Taking the allegations of the counterclaim as true, plaintiff’s conduct is inconsistent with serving the interests of the company as its agent. Certainly, an employee who seeks to harm her employer’s business cannot be acting within the scope of her authority as agent. As such, plaintiff is a third party against whom a tortious interference claim will lie.
Nevertheless, the defendant’s claim fails because the counterclaim contains no allegations to support a plausible inference that plaintiff acted out of self-interest or used improper means in her communications with defendant’s business associates. Defendant asserts only conclusory allegations that plaintiff “acted without legitimate business justification” and “acted out of greed and self-interest.” Countercl. ¶¶ 10, 13 [Doc. #4]. Defendant also does not allege actual damage to its business relationships. See id. at ¶6 (stating that plaintiff’s statements resulted in business associates “questioning” or having “doubt” about continuing to do business with defendant). “[A] plaintiff’s obligation to provide the grounds of his entitlement to relief requires more than labels and conclusions, and a formulaic recitation of the elements of a cause of action will not do.” Twombly, 550 U.S. at 555 (internal quotations and citations omitted). The court finds that Count I of defendant’s counterclaim does not satisfy the requirements for stating a claim for relief. Therefore, it will be dismissed.
Count II: Breach of Fiduciary Duty
Plaintiff also challenges Count II, arguing that Hubbs Machine fails to show how she breached her duty to the company, causation, and any resulting harm. To assert a breach of fiduciary duty claim, a proponent must show that a fiduciary duty existed between the proponent and the defending party, the defending party breached the duty, and the breach caused harm to the proponent. Hallquist v. United Home Loans, Inc., 715 F.3d 1040 (8th Cir. 2013) (applying Missouri law); Western Blue Print Co., LLC v. Roberts, 367 S.W.3d 7, 15 (Mo. banc 2012) (same).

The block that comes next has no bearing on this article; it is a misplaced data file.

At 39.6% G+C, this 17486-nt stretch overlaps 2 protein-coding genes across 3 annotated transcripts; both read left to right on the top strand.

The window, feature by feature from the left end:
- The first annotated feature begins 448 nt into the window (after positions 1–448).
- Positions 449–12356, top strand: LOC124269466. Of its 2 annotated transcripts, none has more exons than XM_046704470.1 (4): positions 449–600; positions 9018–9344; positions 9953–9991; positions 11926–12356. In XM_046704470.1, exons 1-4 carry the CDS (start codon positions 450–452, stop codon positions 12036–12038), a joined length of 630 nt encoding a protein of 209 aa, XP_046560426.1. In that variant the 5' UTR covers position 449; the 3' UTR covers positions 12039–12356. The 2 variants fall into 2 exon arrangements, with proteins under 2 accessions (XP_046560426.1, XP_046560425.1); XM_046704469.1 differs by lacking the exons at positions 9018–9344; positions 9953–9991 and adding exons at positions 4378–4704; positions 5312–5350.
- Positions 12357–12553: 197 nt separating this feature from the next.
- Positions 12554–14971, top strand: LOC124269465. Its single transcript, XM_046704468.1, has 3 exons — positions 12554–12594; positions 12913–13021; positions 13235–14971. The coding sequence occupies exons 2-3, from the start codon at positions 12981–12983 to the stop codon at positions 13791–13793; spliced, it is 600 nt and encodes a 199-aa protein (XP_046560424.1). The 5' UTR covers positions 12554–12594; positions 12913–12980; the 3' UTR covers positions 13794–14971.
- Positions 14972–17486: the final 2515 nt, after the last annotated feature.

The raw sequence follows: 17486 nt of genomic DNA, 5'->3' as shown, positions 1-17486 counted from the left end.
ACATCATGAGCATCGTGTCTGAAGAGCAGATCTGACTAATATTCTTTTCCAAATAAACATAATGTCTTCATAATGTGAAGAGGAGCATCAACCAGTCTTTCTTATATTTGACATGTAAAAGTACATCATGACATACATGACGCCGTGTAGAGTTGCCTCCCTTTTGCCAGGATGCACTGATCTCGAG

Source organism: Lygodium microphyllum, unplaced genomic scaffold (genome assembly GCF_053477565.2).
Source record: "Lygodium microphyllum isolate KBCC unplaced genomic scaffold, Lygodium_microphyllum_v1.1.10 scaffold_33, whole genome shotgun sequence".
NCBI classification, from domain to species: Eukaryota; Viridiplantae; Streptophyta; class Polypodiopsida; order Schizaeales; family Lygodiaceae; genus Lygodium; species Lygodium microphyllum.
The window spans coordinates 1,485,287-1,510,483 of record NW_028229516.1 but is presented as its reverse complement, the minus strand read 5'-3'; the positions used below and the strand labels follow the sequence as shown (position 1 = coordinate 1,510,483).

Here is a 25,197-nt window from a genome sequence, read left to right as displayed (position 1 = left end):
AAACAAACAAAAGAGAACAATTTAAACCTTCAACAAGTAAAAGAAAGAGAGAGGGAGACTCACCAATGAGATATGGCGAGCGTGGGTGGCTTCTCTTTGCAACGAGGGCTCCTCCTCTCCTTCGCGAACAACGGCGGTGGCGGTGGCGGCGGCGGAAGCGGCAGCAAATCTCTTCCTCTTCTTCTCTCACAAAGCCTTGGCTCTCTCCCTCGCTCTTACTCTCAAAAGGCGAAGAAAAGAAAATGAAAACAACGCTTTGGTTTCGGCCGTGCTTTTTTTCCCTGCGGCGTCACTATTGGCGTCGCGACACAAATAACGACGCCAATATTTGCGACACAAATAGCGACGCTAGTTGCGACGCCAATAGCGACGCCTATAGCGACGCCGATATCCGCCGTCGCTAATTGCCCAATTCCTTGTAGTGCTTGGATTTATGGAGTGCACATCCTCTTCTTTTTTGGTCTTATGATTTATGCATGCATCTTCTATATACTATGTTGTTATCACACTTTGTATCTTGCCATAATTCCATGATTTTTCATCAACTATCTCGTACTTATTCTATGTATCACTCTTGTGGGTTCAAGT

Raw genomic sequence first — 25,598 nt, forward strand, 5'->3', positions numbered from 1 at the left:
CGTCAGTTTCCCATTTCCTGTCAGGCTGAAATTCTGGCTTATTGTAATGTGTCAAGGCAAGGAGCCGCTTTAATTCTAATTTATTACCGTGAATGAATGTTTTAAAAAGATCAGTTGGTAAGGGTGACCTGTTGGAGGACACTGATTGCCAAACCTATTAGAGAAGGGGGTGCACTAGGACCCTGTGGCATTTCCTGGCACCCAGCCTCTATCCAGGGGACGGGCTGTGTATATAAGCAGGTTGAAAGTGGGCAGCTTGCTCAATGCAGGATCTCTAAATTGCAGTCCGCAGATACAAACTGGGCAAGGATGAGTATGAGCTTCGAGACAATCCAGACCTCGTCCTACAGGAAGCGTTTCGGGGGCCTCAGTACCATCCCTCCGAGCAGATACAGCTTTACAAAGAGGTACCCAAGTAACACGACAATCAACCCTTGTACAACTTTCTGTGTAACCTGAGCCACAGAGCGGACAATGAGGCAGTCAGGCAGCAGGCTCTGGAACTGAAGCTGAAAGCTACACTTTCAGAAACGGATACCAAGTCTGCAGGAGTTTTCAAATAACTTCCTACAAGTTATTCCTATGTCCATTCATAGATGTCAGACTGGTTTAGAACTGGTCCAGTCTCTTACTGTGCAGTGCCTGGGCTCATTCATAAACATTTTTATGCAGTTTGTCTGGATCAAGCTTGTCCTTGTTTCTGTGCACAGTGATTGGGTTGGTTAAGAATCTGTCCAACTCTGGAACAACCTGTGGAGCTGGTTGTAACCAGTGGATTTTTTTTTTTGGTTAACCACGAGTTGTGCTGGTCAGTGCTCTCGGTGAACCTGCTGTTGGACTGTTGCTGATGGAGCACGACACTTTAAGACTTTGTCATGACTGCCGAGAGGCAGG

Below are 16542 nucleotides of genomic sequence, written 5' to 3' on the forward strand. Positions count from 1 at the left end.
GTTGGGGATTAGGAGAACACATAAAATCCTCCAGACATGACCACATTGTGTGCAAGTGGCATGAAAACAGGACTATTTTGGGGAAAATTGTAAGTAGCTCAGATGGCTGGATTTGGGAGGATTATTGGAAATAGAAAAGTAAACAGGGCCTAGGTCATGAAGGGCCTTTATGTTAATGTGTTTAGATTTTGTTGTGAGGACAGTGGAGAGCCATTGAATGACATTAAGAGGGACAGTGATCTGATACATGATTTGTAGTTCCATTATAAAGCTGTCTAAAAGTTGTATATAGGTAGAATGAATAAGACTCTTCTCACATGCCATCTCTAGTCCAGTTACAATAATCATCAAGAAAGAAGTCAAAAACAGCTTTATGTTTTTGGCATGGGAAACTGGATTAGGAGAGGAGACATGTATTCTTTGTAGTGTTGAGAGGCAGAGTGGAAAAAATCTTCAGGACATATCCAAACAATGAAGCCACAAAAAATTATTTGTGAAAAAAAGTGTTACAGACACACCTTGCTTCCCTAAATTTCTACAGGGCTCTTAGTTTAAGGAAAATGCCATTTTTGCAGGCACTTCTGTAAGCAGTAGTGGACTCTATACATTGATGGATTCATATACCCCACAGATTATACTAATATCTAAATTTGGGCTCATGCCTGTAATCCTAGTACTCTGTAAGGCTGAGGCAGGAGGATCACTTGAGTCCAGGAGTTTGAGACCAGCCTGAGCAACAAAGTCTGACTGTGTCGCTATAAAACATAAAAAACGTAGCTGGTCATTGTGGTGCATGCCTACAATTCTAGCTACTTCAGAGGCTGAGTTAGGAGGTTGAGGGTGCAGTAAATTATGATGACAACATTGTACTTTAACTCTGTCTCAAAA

In Count II, defendant claims that plaintiff conspired to damage defendant's business relationships with customers, intentionally damaged the company's credibility, publicly disparaged the company, and usurped business opportunities that belonged to defendant. There are, however, no facts alleged to support these claims. Instead, defendant simply asserts "legal conclusion[s] couched as  factual allegation [s, ]" which the court is not required to accept as true. Papasan v. Allain, 478 U.S. 265, 286 (1986). Defendant's fail "to raise a right to relief above the speculative level." Twombly, 550 U.S. at 555. Therefore, Count II of defendant's counterclaim fails to state a claim and will be dismissed.
For the reasons set forth above, IT IS HEREBY ORDERED that plaintiff's motion to dismiss defendant's counterclaim for failure to state a claim pursuant to Fed.R.Civ.P. 12(b)(6) [Doc. #33] is granted.